The stabilised voltage output is a vital feature for sites with critical loads, secure data and important operations that require high levels of reliability and security. This system is also suitable for new build developments, sites with older transformers and those which have previously been faced with physical space restrictions, thus make voltage optimisation installations difficult to implement.

Engineers and operations managers who plan to investigate an electronic-dynamic unit should check to make sure it has an amorphous metal core and utilises electronic-dynamic intelligent technology. If it does, it’s likely it can provide a variable voltage output that will achieve high efficiency and save huge amounts of energy for a site. Standing losses can be reduced by around 75 per cent.

Older transformers have high levels of standing losses and the majority of modern transformers used on commercial sites use Cold Rolled Grain Oriented steel (CRGO) within their core, which still provide significant losses for buildings in comparison to amorphous steel.

Pegler’s reduces energy usage and cuts maintenance costs

Pegler Yorkshire, market leader in the field of manufacturing fittings, taps and valves, has two large extraction systems at its Doncaster facility that were heavy consumers of electricity and suffered motor failures from the high supply voltage within the company.

This company had a high voltage supply of up to 254V, which was suspected of being the cause of high electricity usage and a shortened life expectancy of two particular motors.

Investigations took place to see whether using voltage optimisation to achieve a 15V reduction in voltage would ensure the motors operated at their optimum parameter and reduced the amount of energy consumption and therefore their electricity bills.

The installation of voltage optimisation at Pegler’s achieved a voltage reduction by an average of 15V on the extractor motors. For one system, the average power consumption was reduced to 47.06kW (previously 53.22kW), the power factor increased to 0.88 from 0.83 while power demand fell from 64.1kVA to 53.9kVA.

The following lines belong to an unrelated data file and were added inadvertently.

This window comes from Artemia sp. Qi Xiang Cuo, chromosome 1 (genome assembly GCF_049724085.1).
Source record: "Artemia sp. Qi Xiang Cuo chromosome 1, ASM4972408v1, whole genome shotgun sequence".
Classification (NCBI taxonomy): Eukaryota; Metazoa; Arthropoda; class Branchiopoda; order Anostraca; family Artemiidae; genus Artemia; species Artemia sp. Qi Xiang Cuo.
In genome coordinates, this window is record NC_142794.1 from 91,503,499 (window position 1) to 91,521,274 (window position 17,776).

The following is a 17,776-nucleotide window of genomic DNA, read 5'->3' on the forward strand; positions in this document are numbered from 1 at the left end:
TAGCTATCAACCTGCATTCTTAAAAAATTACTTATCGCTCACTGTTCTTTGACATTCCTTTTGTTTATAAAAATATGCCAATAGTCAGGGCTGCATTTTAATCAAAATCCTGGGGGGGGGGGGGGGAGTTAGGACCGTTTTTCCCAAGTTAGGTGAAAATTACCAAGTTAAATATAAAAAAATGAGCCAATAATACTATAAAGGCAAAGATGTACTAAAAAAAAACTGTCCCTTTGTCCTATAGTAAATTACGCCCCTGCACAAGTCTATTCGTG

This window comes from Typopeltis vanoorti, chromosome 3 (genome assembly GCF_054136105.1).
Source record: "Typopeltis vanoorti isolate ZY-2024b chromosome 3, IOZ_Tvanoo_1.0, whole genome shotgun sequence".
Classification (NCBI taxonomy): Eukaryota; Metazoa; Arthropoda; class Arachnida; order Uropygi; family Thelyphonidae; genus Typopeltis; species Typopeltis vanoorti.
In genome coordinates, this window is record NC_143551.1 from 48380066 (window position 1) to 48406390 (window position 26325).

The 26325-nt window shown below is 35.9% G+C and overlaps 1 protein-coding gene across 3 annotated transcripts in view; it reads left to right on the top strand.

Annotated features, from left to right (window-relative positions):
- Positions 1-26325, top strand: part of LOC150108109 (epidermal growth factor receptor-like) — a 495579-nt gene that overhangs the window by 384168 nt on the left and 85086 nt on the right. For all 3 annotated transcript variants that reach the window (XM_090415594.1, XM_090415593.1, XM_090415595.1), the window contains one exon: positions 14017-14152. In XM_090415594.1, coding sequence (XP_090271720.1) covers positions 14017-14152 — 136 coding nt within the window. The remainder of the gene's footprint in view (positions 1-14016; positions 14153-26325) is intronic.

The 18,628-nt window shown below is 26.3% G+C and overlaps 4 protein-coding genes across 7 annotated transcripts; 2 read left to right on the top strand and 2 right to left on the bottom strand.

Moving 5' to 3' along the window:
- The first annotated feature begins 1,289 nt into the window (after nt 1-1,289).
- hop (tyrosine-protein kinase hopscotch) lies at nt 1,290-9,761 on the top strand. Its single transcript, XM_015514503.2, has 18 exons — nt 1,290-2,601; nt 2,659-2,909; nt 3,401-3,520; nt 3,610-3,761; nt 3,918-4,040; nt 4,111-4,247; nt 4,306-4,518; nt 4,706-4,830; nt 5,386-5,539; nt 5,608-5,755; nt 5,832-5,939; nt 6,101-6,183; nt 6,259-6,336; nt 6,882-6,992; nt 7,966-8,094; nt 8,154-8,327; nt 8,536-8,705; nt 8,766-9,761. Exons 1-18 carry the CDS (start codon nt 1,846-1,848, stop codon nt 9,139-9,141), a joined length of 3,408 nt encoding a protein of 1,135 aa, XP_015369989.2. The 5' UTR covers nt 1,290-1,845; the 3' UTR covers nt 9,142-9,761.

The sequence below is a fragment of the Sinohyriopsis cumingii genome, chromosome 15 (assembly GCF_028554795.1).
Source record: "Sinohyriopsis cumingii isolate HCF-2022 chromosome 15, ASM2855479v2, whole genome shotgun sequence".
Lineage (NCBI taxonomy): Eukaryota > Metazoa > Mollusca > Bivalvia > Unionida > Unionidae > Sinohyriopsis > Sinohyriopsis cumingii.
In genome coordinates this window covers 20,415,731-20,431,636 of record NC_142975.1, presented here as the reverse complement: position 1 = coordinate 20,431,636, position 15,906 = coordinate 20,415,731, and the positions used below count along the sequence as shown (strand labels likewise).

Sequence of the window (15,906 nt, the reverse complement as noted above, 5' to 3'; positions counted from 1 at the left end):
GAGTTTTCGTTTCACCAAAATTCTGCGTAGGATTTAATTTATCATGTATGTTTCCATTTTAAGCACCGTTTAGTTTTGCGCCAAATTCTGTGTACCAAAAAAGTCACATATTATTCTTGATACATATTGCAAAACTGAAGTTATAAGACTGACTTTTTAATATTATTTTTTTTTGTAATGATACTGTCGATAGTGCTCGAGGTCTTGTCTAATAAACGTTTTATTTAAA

For the other extraction system, the data showed a reduction in average power consumption from 56.36kW before installation to 46.72kW, an increase in the power factor from 0.66 to 0.70 and a reduction in power demand on the supply from 85.3kVA to 66.8kVA.

The resulting savings from the installation of voltage optimisation on one was 6.15kW or 11.56% and for the other the savings were 9.28kW or 16.6%. Each extraction system operates for 7,000 hours a year, which would result in annual savings in the region of 43,080kWh and 64,960kWh.

Combined, this reduced Pegler’s overall power consumption by 108,043kWh per annum and 46.4 tonnes of CO2.

To ensure optimum savings and performance, a comprehensive analysis of a site's power conditions should be completed before installation. As each building is different, with its own unique infrastructure and specific load requirements, a voltage optimisation strategy should be customised to each site.

It's very important to install a tailored voltage optimisation solution supplied by an experienced and reputable company.

This will not only provide maximum energy savings and carbon reductions, but will also ensure that equipment will operate as efficiently as possible at all times, that the lifetime of equipment will be maximised, and that maintenance costs will be significantly reduced.

Sam Czyczelis is General Manager of Powerstar AustraliaSam Czyczelis is General Manager of Powerstar Australia, a wholly-owned subsidiary of EMSc (UK) Ltd, which has been manufacturing the market leading and patented voltage optimisation solution Powerstar at its headquarters in Yorkshire for over a decade.